Locked Room Mysteries
In Eight Perfect Murders, bookseller Malcolm Kershaw is contacted by the FBI regarding his list of favorite mystery novels with seemingly unsolvable murders. The oldest book on Malcolm's list is The Red House Mystery, written in 1922 by A.A. Milne (of Winnie-the-Pooh fame). Milne's book is a locked room mystery, also known as an ...
Predictions and Paradoxes: Famous Technology Theories
Marc-Uwe Kling's novel Qualityland, which is set in a European country in the near future, incorporates plot points based around human interactions with machines. Throughout the book, references are made to economic, technological and robotics theories that were developed in the 19th and 20th centuries as scientists began to speculate ...
Why Hindu Gods Have Multiple Arms
While investigating a series of missing children taken from an unnamed Indian slum, Jai and his friends Pari and Faiz, the central protagonists in Djinn Patrol on the Purple Line, come across many pictures and iconography depicting Hindu gods. Here are some brief insights into the mythology surrounding a handful of these deities.

...
Borodinsky Bread

Early on in Savage Feast, Boris Fishman, beginning to recount his family's exodus from the Soviet Union, states that there were 800 kinds of bread in the U.S.S.R. It's true. According to an article in the Christian Science Monitor in 1985, there is domashanya, a basic household roll; stolichniye, the bread of Moscow, and orlovsky, which ...

Family Separation During the Holocaust
In Jennifer Rosner's The Yellow Bird Sings, which takes place in Poland during WWII, Róza and her daughter Shira are forced to hide from the Nazis. After already losing other family members, Róza must decide whether or not to send Shira into hiding on her own in order to protect her. While members of Jewish families were often ...
The Legendary Esalen Institute
In Rajeev Balasubramanyam's novel, Professor Chandra Follows his Bliss, about a man's golden years' journey to finding himself, Oxford Professor P. R. Chandrasekhar takes a course in self-awareness at California's legendary Esalen Institute. Tucked between the mountains and the Pacific Ocean, Esalen is gifted with the relaxing sounds of ...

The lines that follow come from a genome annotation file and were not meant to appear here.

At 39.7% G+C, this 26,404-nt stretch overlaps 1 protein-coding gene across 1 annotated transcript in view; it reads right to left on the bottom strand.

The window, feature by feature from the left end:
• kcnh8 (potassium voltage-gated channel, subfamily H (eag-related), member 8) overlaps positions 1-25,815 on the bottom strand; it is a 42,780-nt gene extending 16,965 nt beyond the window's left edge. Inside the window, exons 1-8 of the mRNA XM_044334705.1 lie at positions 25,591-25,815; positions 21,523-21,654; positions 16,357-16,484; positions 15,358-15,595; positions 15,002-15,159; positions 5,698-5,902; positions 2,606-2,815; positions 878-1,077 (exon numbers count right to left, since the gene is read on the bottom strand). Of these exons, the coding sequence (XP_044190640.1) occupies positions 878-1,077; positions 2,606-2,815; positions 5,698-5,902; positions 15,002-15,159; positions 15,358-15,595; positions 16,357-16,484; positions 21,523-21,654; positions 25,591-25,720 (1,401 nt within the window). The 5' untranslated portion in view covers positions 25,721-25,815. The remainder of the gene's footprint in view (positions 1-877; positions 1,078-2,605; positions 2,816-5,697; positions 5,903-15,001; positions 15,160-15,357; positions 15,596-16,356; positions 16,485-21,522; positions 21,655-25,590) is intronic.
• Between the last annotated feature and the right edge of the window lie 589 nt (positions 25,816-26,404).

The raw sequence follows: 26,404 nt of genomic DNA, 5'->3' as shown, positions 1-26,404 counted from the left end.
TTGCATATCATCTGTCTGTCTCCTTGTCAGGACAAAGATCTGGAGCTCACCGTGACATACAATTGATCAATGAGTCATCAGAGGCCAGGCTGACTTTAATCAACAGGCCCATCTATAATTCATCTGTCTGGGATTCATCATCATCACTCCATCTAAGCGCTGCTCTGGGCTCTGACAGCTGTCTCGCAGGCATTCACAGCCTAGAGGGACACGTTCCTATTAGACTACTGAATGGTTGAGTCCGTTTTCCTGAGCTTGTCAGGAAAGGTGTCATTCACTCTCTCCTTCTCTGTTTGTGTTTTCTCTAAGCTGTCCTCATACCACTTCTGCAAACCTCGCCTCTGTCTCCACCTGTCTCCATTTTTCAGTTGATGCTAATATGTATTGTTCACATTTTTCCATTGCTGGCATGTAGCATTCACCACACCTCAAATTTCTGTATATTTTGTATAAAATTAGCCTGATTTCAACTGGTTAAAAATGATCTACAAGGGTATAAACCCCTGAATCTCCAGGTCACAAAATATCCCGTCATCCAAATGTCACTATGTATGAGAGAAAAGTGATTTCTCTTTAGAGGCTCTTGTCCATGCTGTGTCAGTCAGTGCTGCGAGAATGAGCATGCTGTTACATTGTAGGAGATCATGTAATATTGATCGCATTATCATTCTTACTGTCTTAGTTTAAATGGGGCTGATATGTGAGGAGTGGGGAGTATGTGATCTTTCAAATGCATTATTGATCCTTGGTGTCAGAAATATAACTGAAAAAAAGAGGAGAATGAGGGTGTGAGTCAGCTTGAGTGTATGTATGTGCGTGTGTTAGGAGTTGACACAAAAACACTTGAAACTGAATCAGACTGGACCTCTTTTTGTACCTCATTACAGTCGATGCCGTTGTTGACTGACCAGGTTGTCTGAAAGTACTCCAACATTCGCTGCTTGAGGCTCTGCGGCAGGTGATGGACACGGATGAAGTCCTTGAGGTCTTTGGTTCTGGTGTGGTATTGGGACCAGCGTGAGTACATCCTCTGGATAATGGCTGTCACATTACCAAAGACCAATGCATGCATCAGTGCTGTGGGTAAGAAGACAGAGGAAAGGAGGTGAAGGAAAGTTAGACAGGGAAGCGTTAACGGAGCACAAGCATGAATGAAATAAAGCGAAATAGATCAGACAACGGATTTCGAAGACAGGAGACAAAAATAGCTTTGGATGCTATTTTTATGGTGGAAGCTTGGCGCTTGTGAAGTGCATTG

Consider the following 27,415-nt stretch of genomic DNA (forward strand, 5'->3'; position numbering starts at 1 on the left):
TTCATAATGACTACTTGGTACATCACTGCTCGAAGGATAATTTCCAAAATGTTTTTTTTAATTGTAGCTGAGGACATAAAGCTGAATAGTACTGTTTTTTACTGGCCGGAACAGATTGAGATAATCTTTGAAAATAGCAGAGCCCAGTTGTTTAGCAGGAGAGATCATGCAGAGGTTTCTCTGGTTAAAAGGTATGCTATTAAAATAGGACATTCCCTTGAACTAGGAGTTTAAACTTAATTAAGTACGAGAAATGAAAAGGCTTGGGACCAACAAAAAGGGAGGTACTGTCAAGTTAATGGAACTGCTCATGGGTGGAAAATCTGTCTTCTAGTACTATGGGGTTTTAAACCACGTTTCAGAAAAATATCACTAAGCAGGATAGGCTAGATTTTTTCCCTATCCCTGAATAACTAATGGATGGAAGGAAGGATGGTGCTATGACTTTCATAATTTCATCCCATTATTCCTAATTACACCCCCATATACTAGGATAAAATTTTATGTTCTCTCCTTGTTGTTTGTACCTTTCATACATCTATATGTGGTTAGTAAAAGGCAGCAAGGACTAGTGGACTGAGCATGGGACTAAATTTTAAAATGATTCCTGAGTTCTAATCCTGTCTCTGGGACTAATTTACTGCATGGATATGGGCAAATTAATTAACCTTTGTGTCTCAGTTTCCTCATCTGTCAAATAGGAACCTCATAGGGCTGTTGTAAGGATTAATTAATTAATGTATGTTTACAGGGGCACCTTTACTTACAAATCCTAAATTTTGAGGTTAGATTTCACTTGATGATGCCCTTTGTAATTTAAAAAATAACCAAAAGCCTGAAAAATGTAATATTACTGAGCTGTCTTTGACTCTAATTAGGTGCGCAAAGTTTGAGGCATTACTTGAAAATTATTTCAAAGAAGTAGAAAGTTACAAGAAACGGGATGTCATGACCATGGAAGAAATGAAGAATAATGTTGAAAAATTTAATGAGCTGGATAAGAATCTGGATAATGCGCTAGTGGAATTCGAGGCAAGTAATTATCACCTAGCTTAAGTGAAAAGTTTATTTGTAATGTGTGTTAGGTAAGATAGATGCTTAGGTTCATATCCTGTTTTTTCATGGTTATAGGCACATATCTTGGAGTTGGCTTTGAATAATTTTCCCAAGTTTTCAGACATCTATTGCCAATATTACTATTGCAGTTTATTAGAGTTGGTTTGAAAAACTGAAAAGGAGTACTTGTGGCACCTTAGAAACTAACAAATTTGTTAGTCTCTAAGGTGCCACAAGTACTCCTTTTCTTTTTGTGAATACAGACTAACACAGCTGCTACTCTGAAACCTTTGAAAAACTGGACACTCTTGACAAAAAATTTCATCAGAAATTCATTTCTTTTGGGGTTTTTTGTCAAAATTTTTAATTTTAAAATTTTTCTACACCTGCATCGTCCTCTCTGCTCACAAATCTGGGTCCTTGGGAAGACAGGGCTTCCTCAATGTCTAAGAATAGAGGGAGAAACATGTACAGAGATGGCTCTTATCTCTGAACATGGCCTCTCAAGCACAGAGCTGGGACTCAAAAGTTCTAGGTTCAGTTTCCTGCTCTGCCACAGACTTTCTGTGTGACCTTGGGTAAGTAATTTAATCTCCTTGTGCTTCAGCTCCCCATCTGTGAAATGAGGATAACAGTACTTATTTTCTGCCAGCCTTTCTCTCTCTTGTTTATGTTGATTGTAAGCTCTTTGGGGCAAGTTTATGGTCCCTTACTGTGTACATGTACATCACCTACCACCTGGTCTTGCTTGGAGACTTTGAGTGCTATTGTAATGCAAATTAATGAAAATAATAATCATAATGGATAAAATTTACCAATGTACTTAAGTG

Climate Change Podcasts
Part of the plot of Jenny Offill's Weather involves the protagonist, Lizzie, answering questions posed by listeners to her former academic mentor's disaster-preparedness podcast, Hell and High Water. As issues surrounding climate change increasingly propel public conversation, real-world counterparts to this fictional podcast abound. Here...
Lee Lozano's Dropout Piece
In Fake Like Me, author Barbara Bourland alludes to artist Lee Lozano (1930-1999) and her elusive, controversial final project called Dropout Piece. This piece of performance art was Lozano's act of withdrawing from the art world in order to be an outsider. She slipped into isolation through the end of her life, pushing the boundaries of ...
The American Roadside Motel
In Simone St. James' thriller The Sun Down Motel, a roadside motel in upstate New York serves as the location for a ghost story that takes place in alternating timelines occurring in the years 1982 and 2017. It's hardly surprising that the author would place a motel at the center of this spooky suspense novel, as motels have something of ...
American Complicity in Chinese Authoritarianism
Under President Bill Clinton, the United States agreed to allow the People's Republic of China into the World Trade Organization (WTO). The deal was finalized under President George W. Bush in December 2001. It was believed at the time that international trade would help depose one of the most authoritarian regimes in the world like ...
Iranian Cuisine